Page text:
Oxycodone is commonly used to treat moderate to severe pain. The drug is an orally administered narcotic pain reliever created to improve existing drugs such as morphine and codeine. Oxycodone can be used around the clock to treat various types of pain, but you should consult carefully with a doctor to determine the proper dose as it can be quite easy to take more than your body can handle. This may lead to an increased showing of side effects which will require additional treatment.
Oxycodone comes in a variety of tablet sizes, so it is important to read the directions for your prescription before you start taking any pills. Always take your dose with a large glass of water. Do not crush or chew your pills, as this will release the drug into your system too quickly. This could lead to an increased risk of side effects or an overdose. In most cases, doctors will begin with a low dose of Oxycodone and work up to higher doses as necessary. If the patient has been prescribed extended release tablets they may be on a minimum dose in order to avoid overdosing.
The most commonly reported Oxycodone side effects were reported in 1-5 percent of users. These included anorexia, nervousness, insomnia, confusion, anxiety, twitching, abnormal dreams and thought abnormalities. These symptoms are likely caused by Oxycodone's reaction with the central nervous system. Report these conditions to your doctor so you can work together to determine the best course of action. In most cases, your prescription will be lowered to help alleviate some of the extra stress the drug may be causing your system. In some cases, these symptoms will become better as your body becomes used to the medication.
Physical side effects of Oxycodone include fever, abdominal pain, rash, chills, gastritis, hiccups, and dyspepsia. Taking your prescription with a full glass of water can cut down on the likelihood of many of these symptoms. Try taking your pills with food if abdominal symptoms persist. Rashes, fever or chills could be a sign of an allergic reaction to the medication. If these symptoms persist, stop taking your prescription and contact your doctor regarding the best course of action. If at any time your symptoms feel life threatening or make it difficult for you to breathe, contact emergency medical services for assistance.
Less common Oxycodone side effects include pain in various parts of the body, migraines, depression, vomiting, dehydration, voice alteration, abnormal vision, urinary retention and increased appetite. These conditions are very rare, but should still be monitored to determine the extent of the reaction. Like any other side effect, these should be reported to your doctor so they can decide whether or not your dosage needs to be decreased or suspended to address these side effects. In most cases, side effects were not severe and relaxed as the patients continued their prescriptions.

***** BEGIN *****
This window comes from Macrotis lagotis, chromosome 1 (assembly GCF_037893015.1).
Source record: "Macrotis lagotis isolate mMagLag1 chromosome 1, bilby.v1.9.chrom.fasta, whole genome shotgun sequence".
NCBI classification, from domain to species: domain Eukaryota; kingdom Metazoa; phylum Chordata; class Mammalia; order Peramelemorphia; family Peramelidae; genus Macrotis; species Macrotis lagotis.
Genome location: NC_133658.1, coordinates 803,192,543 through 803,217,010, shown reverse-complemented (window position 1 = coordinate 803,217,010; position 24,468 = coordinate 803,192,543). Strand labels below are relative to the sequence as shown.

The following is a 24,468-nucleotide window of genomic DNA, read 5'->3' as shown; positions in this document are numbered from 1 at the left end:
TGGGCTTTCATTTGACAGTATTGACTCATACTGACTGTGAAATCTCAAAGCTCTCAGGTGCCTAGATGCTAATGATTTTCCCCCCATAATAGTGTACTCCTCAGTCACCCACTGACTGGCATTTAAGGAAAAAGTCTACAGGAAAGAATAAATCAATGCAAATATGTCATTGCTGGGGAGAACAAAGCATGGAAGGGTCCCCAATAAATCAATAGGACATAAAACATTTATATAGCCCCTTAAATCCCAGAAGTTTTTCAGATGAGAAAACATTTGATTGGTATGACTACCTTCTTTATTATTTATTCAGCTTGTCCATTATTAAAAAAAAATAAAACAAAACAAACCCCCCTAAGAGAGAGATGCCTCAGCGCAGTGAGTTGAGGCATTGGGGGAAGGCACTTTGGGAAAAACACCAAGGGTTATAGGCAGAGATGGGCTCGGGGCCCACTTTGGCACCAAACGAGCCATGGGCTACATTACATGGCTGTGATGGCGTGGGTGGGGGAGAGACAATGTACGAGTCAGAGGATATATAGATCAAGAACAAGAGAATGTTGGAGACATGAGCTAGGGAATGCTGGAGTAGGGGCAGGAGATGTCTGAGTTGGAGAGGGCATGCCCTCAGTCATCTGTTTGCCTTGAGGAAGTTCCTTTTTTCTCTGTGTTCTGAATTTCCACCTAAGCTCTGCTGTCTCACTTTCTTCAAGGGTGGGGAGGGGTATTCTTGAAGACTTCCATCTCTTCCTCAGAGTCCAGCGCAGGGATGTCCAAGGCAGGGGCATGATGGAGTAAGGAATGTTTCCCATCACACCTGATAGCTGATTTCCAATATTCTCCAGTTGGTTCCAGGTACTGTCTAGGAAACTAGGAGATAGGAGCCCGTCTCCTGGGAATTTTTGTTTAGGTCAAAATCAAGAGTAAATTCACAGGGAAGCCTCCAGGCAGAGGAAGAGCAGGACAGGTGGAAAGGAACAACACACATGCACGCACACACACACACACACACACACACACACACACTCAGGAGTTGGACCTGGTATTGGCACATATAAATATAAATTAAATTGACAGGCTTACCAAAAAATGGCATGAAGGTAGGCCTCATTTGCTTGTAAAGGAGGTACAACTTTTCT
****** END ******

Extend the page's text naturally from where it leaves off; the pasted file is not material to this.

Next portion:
Some preexisting conditions were made more severe by the addition of Oxycodone to the patient's regular routine. If you suffer from depression, flatulence, thirst, hypoesthesia, speech disorders, cough, exfoliative dermatitis, or impotence inform your doctor before you start taking oxycodone. Many side effects are increased or made worse if the patient begins exhibiting withdrawal symptoms as well. If you stop taking Oxycodone, be extra cautious in watching for side effects. Your doctor can help you determine if you are having a reaction to the medication and can recommend an appropriate level of treatment based on the side affects you are exhibiting.
Oxycodone is very strong so it is not often recommended for children or those still developing. If a young adult has been prescribed the drug, work carefully with a doctor to determine the proper amount and watch carefully for signs of side effects. Oxycodone is category B for pregnant women, meaning it is generally safe to take but there are some risks, particularly for the development of the infant's respiratory system. If you are on Oxycodone while you become pregnant, talk with your doctor about an appropriate schedule to stop taking the pills.
It is vital to note that Oxycodone, like most opiate-based medications, is extremely habit forming. It is not uncommon to develop a dependence on this drug, especially if it is taken at high amounts that are larger than the recommended prescription dosage. Overdoses and abuse of this drug has led to deaths in some patients. If you notice dependent-like behavior in yourself or someone you know, talk to your doctor immediately. They can recommend a therapy program to help ease the patient into the process of weaning themselves off the drug.
CNS depressants should not be used in combination with an Oxycodone prescription. These include any opioid-based medications, hypnotics, anesthetics or tranquilizers. You should also refrain from drinking alcohol while on Oxycodone. These substances can cause respiratory depression at an unsafe level. This could lead to the patient losing consciousness or doing damage to their body from the lack of oxygen. If you are already on one of these medications, inform your doctor so they can lower your oxycodone prescription. In many cases, cutting your prescription in half or to a third can avoid these issues.